See? There’s a benefit to the guy before you being dirty. Matt Luke should be more grateful.
JOE PATERNO RECRUITED JIM KELLY AS A LINEBACKER
Kelly grew up in the same western Pennsylvania region that produced Unitas, Namath and Joe Montana. He threw for 44 touchdowns and almost 4,000 yards in high school and his East Brady team was undefeated in his last two seasons. Kelly wanted to attend Penn State, but when Joe Paterno talked to him about becoming a linebacker, he decided to play for Miami.
Kelly was a five-time NFL Pro Bowler, a four-time AFC champion, and was inducted into the Pro Football Hall of Fame. During the seasons Kelly played in college, Paterno’s QB was Todd Blackledge.
OKAY LET’S TALK STYLE, THOUGH
He recounts a 1979 win over 19th-ranked Penn State in Happy Valley.
I found that sideline style, something I am always asked about, during [that game]. That was a miserably cold day. I knew I was going to freeze, and I decided to wear a leather car coat that stretched to my knees. It had a sheepskin lining and it was very distinctive. Once we won the game, the outfit was almost a good luck charm. I wore suits from that day forward. I realized my clothing made a statement. In a golf shirt and coach’s pants you blend into the crowd. You look like one of the troops instead of the commander-in-chief.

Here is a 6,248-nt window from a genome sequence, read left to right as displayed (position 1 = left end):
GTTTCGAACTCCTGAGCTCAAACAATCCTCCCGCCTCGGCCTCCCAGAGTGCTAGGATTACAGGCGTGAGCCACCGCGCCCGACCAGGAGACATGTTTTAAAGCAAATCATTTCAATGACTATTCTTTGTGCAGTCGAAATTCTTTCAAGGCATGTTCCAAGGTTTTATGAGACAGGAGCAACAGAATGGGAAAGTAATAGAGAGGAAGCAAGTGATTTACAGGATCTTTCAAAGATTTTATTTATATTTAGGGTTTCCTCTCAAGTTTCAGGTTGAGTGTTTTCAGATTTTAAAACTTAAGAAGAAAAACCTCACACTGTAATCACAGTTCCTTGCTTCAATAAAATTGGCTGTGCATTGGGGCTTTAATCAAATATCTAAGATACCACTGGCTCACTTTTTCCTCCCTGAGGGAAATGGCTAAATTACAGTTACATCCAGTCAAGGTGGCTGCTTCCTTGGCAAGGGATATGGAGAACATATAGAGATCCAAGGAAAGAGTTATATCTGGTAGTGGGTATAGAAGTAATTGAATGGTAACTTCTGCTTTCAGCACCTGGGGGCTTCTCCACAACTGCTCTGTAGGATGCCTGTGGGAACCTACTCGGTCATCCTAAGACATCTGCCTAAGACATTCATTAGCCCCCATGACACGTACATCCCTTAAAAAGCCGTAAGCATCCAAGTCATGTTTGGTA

I decided I would be honoring the greats like Bryant and General Robert Neyland if I dressed up. Stick a pipe in my mouth and I could be General Douglas MacArthur.
My biggest disappointment with this book is that it doesn’t continue from here as 200 pages of sartorial proclamations.
ALSO, ABOUT THE PIPE
Wherever we were recruiting, I had a little plan to get at least two home visits if I was going to need them. The first time I forgot my pipe and had to return to a house to retrieve it, it was probably by accident. It turned out to be a pretty good deal, so it did it more that once.
You walk into a player’s house with a pipe and they are not going to ask you to put it out. I would sit down in the best chair they had in the living room or parlor if you will. During the conversation, if I thought I was going to need another visit to close the deal, I would either put my pipe in an ashtray or place a pouch of tobacco on a table and leave the house. It gave me a reason to visit the home again and talk to the kid again.
Schnellenberger was decades ahead of George Costanza.
LET’S TAKE A MOMENT TO HAND THIS ONE TO FLORIDA FANS
Discussing a season-ending game against Florida in Gainesville, when the Canes already had a Peach Bowl bid locked up: